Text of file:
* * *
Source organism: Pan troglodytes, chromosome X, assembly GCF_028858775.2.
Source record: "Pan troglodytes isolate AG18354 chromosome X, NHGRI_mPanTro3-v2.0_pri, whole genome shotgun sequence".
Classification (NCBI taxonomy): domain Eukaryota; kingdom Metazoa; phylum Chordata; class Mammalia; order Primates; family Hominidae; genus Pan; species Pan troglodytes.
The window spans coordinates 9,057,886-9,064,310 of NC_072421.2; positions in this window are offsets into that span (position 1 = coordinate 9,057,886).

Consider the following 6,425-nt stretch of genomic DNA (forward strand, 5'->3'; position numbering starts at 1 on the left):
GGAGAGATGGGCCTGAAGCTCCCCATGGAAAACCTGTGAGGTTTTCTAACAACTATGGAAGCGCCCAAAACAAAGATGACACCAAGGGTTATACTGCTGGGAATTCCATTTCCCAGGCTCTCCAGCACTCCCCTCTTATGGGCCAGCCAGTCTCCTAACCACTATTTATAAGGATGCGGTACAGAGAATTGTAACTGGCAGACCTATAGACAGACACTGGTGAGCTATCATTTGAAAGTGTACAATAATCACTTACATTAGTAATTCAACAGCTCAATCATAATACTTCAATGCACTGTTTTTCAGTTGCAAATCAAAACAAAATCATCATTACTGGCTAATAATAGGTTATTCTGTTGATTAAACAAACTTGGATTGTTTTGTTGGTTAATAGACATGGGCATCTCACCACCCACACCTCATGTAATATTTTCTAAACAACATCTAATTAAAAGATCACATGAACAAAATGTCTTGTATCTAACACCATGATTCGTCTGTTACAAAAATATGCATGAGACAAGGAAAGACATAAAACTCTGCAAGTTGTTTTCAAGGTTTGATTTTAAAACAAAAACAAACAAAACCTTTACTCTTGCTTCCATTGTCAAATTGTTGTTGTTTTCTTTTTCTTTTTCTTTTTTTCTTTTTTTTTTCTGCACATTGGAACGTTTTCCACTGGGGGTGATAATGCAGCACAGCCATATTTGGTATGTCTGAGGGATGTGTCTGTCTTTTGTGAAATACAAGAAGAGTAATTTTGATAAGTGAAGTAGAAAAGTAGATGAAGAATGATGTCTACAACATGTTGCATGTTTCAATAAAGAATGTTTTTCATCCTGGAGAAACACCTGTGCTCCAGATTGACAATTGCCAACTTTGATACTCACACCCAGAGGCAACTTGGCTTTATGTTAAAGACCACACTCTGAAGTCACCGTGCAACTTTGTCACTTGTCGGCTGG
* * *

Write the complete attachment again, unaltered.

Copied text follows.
Source organism: Pan troglodytes, chromosome X, assembly GCF_028858775.2.
Source record: "Pan troglodytes isolate AG18354 chromosome X, NHGRI_mPanTro3-v2.0_pri, whole genome shotgun sequence".
Classification (NCBI taxonomy): domain Eukaryota; kingdom Metazoa; phylum Chordata; class Mammalia; order Primates; family Hominidae; genus Pan; species Pan troglodytes.
The window spans coordinates 9,057,886-9,064,310 of NC_072421.2; positions in this window are offsets into that span (position 1 = coordinate 9,057,886).

Consider the following 6,425-nt stretch of genomic DNA (forward strand, 5'->3'; position numbering starts at 1 on the left):
GGAGAGATGGGCCTGAAGCTCCCCATGGAAAACCTGTGAGGTTTTCTAACAACTATGGAAGCGCCCAAAACAAAGATGACACCAAGGGTTATACTGCTGGGAATTCCATTTCCCAGGCTCTCCAGCACTCCCCTCTTATGGGCCAGCCAGTCTCCTAACCACTATTTATAAGGATGCGGTACAGAGAATTGTAACTGGCAGACCTATAGACAGACACTGGTGAGCTATCATTTGAAAGTGTACAATAATCACTTACATTAGTAATTCAACAGCTCAATCATAATACTTCAATGCACTGTTTTTCAGTTGCAAATCAAAACAAAATCATCATTACTGGCTAATAATAGGTTATTCTGTTGATTAAACAAACTTGGATTGTTTTGTTGGTTAATAGACATGGGCATCTCACCACCCACACCTCATGTAATATTTTCTAAACAACATCTAATTAAAAGATCACATGAACAAAATGTCTTGTATCTAACACCATGATTCGTCTGTTACAAAAATATGCATGAGACAAGGAAAGACATAAAACTCTGCAAGTTGTTTTCAAGGTTTGATTTTAAAACAAAAACAAACAAAACCTTTACTCTTGCTTCCATTGTCAAATTGTTGTTGTTTTCTTTTTCTTTTTCTTTTTTTCTTTTTTTTTTCTGCACATTGGAACGTTTTCCACTGGGGGTGATAATGCAGCACAGCCATATTTGGTATGTCTGAGGGATGTGTCTGTCTTTTGTGAAATACAAGAAGAGTAATTTTGATAAGTGAAGTAGAAAAGTAGATGAAGAATGATGTCTACAACATGTTGCATGTTTCAATAAAGAATGTTTTTCATCCTGGAGAAACACCTGTGCTCCAGATTGACAATTGCCAACTTTGATACTCACACCCAGAGGCAACTTGGCTTTATGTTAAAGACCACACTCTGAAGTCACCGTGCAACTTTGTCACTTGTCGGCTGG